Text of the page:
A nicely weighted envelope arrived on my desk a few weeks ago. A rare thing in this digital age. In it was a very nice note from Peter Ducker FIH, the Chief Executive of the Institute of Hospitality, inviting me to the Institute’s Annual Lunch at The Lancaster Hotel on the 29th of May. He said it was in recognition of my contribution as a judge at the Passion4Hospitality Student Debate. In any case a very unexpected, if pleasant surprise for which I am most grateful.
At last the day arrived and on a grey overcast morning in London, I ventured in and took my seat at the Annual General Meeting which was convened an hour before lunch. Although attendance to this is not obligatory, I was keen to get a better understanding of the Institute and the committee members who have shaped it into what it is today. I did find the proceedings very formal, almost to the point of sedentary, but I suspect this belies the hard work and debate that goes on behind the scenes. Certainly it gave me a snapshot of the institute’s challenges and opportunities ahead. In business-like manner the Agenda was judiciously dispensed, proposals were seconded and as lunch loomed, the ayes eventually had it. ‘No scandal’, quipped one member as we got up from our seats.
At the pre-lunch reception we were greeted by very friendly service staff proffering Champagne and delicate little canapés. What a great first impression. Catching up with old friends and making new ones is always a highlight on such occasions. Eventually as the chatter became more animated (Champagne does that, I find), our Toastmaster reassuringly announced that Lunch was now served. Finding my table, it was only when I got introduced to my fellow diners that I began to realise the sheer breadth of talent that turned out to celebrate our industry on this occasion. Sitting next to me for example, was Anna-Marie Dowling, the General Manager of the Sofitel Hotel at Heathrow Terminal 5. She oversees a massively busy operation with her team of 390 staff. Just last week they had an unexpected influx of 600 air passengers left stranded as a result of the runways being closed. The hotel was already full, so that was quiet a challenge.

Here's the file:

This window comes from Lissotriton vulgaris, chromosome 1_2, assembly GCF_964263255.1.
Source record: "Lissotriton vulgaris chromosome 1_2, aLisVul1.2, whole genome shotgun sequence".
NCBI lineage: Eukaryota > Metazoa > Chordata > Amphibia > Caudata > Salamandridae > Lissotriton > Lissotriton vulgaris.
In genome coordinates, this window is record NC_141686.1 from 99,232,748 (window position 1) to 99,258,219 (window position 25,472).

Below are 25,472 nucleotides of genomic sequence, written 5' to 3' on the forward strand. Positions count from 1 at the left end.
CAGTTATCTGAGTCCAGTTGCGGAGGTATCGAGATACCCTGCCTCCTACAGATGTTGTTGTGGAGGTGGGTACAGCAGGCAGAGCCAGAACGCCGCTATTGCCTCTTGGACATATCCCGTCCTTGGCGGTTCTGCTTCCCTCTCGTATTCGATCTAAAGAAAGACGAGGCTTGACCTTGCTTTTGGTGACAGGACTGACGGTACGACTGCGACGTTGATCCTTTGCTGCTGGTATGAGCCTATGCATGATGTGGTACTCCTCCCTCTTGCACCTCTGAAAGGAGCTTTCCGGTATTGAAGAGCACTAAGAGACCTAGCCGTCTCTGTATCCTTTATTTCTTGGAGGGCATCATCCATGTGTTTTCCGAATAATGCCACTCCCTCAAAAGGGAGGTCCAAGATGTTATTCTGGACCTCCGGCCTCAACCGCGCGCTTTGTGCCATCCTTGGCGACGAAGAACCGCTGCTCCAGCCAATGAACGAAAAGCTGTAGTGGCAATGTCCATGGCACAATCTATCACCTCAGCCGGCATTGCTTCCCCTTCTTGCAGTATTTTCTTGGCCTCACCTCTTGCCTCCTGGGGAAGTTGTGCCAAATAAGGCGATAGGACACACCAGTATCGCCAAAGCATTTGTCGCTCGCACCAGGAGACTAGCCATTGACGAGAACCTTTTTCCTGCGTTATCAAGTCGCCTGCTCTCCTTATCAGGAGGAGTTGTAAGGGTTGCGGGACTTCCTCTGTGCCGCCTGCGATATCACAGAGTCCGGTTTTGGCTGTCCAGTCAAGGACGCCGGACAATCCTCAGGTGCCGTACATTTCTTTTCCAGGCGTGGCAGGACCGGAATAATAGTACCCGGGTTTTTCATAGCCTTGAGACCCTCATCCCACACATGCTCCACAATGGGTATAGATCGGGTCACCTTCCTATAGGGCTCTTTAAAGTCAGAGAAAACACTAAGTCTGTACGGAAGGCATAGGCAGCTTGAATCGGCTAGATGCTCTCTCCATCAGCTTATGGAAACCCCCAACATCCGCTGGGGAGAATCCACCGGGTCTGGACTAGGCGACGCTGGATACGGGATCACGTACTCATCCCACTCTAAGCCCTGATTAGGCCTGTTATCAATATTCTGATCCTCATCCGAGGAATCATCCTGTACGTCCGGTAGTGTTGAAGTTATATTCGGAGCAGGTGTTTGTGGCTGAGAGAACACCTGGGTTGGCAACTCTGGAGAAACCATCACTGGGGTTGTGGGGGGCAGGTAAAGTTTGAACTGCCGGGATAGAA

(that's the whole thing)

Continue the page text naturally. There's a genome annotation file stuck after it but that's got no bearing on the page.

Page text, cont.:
The food at The Lancaster was absolutely superb and only matched by the super-friendly and efficient service. Only later, we found out we had been ‘guinea pigs’ as part of an elaborate initiative to include other ‘non F&B’ departments from around the hotel in the service of our meal that day. So HR, payroll and the other department heads stood shoulder to shoulder with the waiters and waitresses. This was a great team-building exercise and for the Hotel and a chance to showcase their Hospitality Assured values for which they were to win an award later in the proceedings. Speeches were made between courses with the grand finale of the annual Hospitality Assured awards being announced before we had pudding (as we call it here in Oxford). You can read all about the winners here. The people in those operations are certainly a credit to this industry.
Overall, the event was a huge success and the team at the Institute can all feel very proud of a job well done. It was great being in the company of such passionate people and I enjoyed listening to some very different perspectives. What a great boost to morale knowing the industry attracts people like these into it. Funny, now I think about it: a Hospitality Assured lunch to illustrate how the future of Hospitality is indeed assured.
If you want to know more about joining the Institute of Hospitality then please call 0208 661 4927 or email firstname.lastname@example.org.
And why not rise to the challenge of gaining the Hospitality Assured accreditation. As someone who has been through the process, I know firsthand that in striving to meet the criteria required, you and your business will benefit in ways that might surprise you.